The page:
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What’s the Difference Between the Classic Fender, Vox and Marshall Guitar Amps?

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When talking about guitar tone, guitarists usually bunch amp sounds into three main categories:  Marshall, Fender, and Vox. These backline icons have individually shaped the guitar sounds we know and love to the point that most new amps simply make reference to which one of these three they sound closest to. They have single-handedly been responsible for some of our absolute favourite tones of the last 70 years and all three continue to remain the standard by which all others should be judged. Just what are their differences, and what is it that makes these amps so iconic?

Fender: Clean

Fender is a respected brand and well-known name, even to those outside of musical circles. Started in 1946 by Leo Fender, the company produced such pioneering icons of the electric guitar world as the Telecaster, the Stratocaster and the P-Bass (among many others). Fender amps have their own subsets of styles – from the earlier ‘tweed’ (so known because of their tweed covering) amps to their phenomenally successful Hot Rod series, but the ‘Fender’ sound centres around the ‘blackface’ series of amps from the 1960s (and reissued in different guises ever since). The blackface series is your classic fender amp look: black Tolex, silver grille cloth, and a black-faced control panel (hence the name) with top-hat style knobs.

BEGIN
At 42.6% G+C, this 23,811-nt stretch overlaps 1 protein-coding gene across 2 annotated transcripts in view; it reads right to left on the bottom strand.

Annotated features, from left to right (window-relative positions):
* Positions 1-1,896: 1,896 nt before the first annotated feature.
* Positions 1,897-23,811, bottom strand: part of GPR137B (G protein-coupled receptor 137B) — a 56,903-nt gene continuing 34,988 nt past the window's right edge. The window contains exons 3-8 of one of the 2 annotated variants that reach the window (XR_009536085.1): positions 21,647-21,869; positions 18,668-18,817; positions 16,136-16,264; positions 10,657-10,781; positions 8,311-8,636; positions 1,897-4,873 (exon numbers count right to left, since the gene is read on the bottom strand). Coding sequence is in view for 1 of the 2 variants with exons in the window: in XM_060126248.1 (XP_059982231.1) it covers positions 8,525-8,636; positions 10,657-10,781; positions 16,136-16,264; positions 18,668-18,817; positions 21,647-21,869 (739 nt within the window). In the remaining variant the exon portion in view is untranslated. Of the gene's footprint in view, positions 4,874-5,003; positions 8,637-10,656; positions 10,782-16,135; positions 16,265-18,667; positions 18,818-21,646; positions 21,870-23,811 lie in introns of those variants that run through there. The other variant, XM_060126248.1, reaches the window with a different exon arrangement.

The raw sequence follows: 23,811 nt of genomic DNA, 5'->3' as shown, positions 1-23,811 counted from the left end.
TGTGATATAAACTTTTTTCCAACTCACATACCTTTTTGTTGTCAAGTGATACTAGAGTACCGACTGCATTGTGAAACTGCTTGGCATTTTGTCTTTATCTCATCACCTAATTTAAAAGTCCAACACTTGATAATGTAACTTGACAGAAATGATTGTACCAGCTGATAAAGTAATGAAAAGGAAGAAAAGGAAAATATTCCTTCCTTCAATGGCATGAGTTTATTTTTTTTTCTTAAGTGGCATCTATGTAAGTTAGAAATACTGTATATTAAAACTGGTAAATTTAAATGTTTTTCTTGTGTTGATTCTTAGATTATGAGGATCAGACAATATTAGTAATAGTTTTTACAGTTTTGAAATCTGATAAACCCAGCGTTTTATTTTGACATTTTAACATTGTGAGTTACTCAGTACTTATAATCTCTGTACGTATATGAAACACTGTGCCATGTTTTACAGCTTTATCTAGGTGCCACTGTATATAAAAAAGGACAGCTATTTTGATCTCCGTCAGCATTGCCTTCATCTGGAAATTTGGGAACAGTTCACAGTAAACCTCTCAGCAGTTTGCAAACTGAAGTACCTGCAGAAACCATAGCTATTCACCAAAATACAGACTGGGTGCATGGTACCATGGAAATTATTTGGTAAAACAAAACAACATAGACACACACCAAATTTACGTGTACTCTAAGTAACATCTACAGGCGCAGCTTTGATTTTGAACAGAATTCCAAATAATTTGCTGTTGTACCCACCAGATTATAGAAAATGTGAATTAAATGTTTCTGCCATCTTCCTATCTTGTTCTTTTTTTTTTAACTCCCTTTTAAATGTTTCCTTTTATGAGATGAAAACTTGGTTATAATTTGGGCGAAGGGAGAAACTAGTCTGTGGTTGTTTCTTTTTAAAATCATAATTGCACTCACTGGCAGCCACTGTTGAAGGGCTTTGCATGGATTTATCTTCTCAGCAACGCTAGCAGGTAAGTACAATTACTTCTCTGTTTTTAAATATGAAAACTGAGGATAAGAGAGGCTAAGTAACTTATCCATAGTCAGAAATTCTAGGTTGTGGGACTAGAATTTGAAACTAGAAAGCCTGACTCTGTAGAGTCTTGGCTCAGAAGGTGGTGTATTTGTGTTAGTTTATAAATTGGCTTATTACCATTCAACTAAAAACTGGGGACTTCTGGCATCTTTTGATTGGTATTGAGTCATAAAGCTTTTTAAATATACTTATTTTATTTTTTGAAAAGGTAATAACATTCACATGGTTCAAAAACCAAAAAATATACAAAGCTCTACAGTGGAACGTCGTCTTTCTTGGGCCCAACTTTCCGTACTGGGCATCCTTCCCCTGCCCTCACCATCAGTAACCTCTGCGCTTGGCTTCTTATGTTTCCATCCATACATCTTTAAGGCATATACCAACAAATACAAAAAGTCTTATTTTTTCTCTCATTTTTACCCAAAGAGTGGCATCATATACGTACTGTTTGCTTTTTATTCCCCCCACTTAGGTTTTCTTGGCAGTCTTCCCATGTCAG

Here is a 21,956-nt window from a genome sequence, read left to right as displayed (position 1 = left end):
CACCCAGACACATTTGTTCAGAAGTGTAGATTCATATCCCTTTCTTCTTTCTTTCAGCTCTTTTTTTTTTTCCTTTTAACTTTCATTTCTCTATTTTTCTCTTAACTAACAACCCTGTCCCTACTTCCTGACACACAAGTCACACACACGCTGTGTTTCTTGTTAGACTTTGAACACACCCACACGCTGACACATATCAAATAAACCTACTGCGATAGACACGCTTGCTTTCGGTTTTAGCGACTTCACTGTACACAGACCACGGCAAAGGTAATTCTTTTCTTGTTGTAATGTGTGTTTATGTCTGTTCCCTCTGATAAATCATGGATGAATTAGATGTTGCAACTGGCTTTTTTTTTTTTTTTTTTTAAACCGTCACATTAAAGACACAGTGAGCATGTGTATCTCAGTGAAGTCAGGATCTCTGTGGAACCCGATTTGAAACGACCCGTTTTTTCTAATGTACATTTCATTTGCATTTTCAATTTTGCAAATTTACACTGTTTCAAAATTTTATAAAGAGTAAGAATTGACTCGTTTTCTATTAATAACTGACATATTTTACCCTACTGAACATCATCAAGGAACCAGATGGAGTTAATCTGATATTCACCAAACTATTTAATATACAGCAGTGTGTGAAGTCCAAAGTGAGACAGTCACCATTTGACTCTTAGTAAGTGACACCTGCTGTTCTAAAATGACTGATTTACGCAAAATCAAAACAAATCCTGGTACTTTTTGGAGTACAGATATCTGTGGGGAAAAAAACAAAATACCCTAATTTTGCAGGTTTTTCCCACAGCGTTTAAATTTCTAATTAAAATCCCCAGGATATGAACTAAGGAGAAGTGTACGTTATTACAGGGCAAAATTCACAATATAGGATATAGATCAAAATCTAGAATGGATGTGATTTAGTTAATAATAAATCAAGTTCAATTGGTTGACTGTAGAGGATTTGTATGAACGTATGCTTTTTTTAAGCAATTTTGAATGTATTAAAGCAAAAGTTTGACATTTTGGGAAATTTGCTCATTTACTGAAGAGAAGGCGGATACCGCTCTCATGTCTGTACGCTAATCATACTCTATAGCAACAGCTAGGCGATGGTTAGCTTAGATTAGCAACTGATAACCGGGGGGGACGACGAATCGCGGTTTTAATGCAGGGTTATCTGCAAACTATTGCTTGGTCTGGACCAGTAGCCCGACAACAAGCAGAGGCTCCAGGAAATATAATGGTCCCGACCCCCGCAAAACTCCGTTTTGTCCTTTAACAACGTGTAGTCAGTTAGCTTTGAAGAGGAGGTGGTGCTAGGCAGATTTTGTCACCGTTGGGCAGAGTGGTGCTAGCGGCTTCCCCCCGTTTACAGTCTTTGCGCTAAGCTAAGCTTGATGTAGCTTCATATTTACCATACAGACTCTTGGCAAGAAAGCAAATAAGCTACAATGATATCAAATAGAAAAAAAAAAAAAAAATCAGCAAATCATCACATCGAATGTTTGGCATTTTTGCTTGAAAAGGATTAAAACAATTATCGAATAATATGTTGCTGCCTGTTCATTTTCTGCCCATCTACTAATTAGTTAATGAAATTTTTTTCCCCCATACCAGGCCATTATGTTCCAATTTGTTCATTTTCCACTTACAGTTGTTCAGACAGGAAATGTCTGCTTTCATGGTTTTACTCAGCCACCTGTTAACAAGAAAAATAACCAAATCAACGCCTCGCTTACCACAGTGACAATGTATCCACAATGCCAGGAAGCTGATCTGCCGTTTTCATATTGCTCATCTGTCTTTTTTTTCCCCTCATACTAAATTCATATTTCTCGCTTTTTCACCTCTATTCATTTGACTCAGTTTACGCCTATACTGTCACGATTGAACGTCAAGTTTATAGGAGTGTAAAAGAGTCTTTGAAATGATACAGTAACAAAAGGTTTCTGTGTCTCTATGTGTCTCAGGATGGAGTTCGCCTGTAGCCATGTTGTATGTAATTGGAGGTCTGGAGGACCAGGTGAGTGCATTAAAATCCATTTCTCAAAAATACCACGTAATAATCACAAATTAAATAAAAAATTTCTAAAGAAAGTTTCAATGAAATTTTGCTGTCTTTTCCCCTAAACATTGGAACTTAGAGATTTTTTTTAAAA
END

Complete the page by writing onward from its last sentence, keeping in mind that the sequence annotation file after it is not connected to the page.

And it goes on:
1965 Fender Twin Reverb Vintage Blackface 2×12 Combo

This series is principally tied to four amps (though there are more in the series): the Princeton, the Deluxe Reverb, the Twin, and the Super Reverb. All these amps share a few things in common. The first, and most important is their well-loved clean tone. The Fender clean tone is often described as ‘scooped’, as it is a little more lacking in the mid-frequencies than other amps. This gives the amps their signature bell-like, glassy top end and warm powerful lows. All these amps feature great headroom too – though this is less on the lower wattage Princeton and Deluxe Reverb, though these amps are still largely used for their clean tone. All four amps mentioned also feature signature Fender spring reverb and tremolo. The Princeton had this all-in-one channel, while traditionally, the other three amps had two different channels – the ‘normal’ channel without access to reverb and trem, and the vibrato channel, which includes the in-built effects.

Most Fender amps have 6L6 tubes in them, known for their high headroom, hence the traditional Fender clean sound. Traditionally, Fender amps have Jensen speakers in various combinations of 1×10, 1×12, 2×12, or 4×10.

Famous examples:

Stevie Ray Vaughan – Super Reverb

Eric Johnson – Twin

Roy Buchannan – Deluxe Reverb

Vox: Chime

On the other side of the world, at about the same time as Fender was making their iconic amps, a British company called Vox was started by Dick Denny and Tom Jennings. The two most famous (and popular) Vox amps are the AC30 and the AC15. Rated at 30 and 15 watts respectively, these two amps use EL84 tubes and are known for their not-quite-hi-fi and quite ‘charactered’ clean sound.